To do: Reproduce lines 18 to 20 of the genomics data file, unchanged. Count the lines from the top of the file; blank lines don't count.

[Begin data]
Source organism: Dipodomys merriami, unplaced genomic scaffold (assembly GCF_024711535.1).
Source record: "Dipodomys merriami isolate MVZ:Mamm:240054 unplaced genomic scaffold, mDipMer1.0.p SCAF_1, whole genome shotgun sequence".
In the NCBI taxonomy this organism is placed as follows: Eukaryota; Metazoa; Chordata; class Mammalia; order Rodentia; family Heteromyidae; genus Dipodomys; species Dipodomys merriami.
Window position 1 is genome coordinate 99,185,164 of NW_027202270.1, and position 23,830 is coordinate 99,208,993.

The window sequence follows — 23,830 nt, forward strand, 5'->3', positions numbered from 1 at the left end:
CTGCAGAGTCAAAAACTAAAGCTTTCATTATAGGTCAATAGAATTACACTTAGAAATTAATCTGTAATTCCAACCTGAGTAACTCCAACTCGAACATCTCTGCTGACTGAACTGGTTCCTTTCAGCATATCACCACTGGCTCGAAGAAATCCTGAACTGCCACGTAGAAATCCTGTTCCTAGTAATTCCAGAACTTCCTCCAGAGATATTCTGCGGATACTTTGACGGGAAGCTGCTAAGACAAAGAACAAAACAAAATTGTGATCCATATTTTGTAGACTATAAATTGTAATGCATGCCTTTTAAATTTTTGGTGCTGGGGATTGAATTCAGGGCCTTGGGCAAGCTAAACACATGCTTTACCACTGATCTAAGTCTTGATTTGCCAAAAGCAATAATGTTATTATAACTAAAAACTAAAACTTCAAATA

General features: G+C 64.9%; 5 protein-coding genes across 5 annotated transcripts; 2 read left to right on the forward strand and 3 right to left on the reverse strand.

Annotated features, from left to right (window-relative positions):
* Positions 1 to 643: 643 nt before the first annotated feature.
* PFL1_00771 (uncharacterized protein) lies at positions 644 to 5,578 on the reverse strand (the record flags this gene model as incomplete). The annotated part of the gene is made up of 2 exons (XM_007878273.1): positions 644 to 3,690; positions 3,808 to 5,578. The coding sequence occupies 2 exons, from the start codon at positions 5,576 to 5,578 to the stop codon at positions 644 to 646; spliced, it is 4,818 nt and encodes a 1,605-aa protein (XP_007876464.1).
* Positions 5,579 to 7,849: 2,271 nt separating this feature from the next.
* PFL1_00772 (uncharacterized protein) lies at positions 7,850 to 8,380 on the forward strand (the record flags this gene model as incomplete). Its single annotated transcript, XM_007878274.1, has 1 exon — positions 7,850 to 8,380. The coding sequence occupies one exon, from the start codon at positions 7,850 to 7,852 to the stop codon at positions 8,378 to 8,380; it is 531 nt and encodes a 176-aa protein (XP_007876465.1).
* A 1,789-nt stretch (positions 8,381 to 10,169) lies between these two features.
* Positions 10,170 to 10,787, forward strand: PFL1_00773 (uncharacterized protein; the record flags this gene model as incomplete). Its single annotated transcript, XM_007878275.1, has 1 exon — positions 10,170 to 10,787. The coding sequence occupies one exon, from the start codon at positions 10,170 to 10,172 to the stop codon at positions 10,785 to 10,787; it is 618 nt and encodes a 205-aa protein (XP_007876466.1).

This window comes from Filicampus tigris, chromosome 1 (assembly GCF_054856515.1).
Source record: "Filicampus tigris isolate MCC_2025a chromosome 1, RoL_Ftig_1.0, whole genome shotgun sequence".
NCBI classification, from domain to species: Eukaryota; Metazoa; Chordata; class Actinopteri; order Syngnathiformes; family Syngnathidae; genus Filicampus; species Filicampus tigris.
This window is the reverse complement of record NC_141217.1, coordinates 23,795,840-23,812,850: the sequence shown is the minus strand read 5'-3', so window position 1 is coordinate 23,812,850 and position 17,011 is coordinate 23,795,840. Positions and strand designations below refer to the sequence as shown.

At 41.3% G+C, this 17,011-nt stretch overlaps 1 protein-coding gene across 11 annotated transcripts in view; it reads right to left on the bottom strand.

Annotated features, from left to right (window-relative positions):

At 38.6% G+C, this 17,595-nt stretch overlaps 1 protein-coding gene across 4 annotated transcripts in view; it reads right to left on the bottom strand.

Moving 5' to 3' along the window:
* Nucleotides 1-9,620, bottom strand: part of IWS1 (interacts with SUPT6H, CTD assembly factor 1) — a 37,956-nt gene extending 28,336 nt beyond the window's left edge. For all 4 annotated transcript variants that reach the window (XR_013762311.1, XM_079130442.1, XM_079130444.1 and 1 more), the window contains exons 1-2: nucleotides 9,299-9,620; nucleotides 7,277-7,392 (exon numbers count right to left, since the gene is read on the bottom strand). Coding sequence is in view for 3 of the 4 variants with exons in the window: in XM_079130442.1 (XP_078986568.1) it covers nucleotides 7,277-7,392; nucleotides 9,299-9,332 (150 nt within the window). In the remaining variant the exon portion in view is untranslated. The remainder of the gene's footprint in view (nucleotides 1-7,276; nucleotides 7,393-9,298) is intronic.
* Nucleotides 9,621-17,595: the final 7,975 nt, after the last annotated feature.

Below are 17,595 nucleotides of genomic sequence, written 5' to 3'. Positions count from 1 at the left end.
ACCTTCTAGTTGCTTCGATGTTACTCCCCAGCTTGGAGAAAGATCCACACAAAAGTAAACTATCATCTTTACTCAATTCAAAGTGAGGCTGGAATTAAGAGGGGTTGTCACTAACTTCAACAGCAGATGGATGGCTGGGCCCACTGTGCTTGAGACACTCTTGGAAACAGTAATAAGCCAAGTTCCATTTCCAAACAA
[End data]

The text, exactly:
This window is the reverse complement of record NC_141217.1, coordinates 23,795,840-23,812,850: the sequence shown is the minus strand read 5'-3', so window position 1 is coordinate 23,812,850 and position 17,011 is coordinate 23,795,840. Positions and strand designations below refer to the sequence as shown.

At 41.3% G+C, this 17,011-nt stretch overlaps 1 protein-coding gene across 11 annotated transcripts in view; it reads right to left on the bottom strand.

Annotated features, from left to right (window-relative positions):